Bermudian experience: Students from the SS Sorlandet learned how to make kites.  *Photo by Raymond Hainey
Bermudian experience: Students from the SS Sorlandet learned how to make kites. *Photo by Raymond Hainey

The student crew of the world’s oldest working full-rigged tall ship left Bermuda on Friday after a whirlwind tour of the island.

A total of 48 students, seven teachers and 11 professional sailors spent three days in Hamilton after a marathon nine-month globe-trotting trip on the SS Sorlandet which mixed school studies with travel as part of the Class Afloat programme.

Ryan Morstad, 18, from Calgary, said: “This is my first time in Bermuda and I love it — it’s so colourful.

“It’s got some really nice beaches and really nice people.”

The ship started off in Turkey in September and visited Europe, Africa, South America and the islands of the South Atlantic, including St Helena and the Ascension Islands, before stopping off in the Caribbean and making a final stop in Bermuda before returning to Nova Scotia.

Mr Morstad said: “I’ve loved it    it’s been awesome. It’s great to learn how to sail a tall ship like this.”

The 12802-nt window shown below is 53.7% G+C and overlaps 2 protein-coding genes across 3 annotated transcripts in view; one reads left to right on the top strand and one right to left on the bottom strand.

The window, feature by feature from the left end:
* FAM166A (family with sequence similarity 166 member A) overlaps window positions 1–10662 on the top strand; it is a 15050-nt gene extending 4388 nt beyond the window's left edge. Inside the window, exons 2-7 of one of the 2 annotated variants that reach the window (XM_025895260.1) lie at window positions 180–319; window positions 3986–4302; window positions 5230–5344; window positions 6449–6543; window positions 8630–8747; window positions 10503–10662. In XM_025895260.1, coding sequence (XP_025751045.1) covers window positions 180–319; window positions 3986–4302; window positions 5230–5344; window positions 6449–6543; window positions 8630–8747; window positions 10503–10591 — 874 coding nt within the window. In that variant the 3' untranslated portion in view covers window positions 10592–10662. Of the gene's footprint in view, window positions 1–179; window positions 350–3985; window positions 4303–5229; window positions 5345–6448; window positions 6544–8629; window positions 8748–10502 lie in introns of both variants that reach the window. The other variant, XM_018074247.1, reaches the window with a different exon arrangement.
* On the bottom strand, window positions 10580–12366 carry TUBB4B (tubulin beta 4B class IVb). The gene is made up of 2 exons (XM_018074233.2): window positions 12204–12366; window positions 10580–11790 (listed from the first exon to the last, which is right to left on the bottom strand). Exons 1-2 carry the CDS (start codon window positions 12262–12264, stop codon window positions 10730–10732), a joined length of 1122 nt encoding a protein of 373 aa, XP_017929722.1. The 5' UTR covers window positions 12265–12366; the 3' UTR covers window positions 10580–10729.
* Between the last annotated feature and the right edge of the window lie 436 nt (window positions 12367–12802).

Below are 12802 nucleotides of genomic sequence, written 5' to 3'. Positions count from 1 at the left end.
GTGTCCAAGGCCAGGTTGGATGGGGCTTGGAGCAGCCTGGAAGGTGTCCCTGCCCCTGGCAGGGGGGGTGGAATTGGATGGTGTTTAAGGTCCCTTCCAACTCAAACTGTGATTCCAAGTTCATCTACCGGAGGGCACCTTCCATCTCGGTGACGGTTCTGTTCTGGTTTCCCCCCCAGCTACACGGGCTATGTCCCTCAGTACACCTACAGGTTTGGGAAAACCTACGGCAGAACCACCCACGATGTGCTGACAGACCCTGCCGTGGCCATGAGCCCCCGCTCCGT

While on the island, the students, from the West Island College International-run programme, made traditional Bermuda kites at Albuoy’s Point and later flew them at Horseshoe Bay to celebrate Bermuda Day.

They also visited historic St George’s, the nearby Crystal Caves and attended the Harbour Nights party in Hamilton.

In addition, the students held a prom party on board last Wednesday.

And they visited Saltus Grammar School to talk to pupils about their experiences.

Mr Morstad, who plans to go to university in Vancouver later this year to study sciences, added: “The entire trip has been great.

“It’s much better than ordinary school and I feel you learn more. Things you get taught in class, you actually go and see.

“Reading about it in books is one thing, but actually seeing it for yourself makes you realise what they really are.”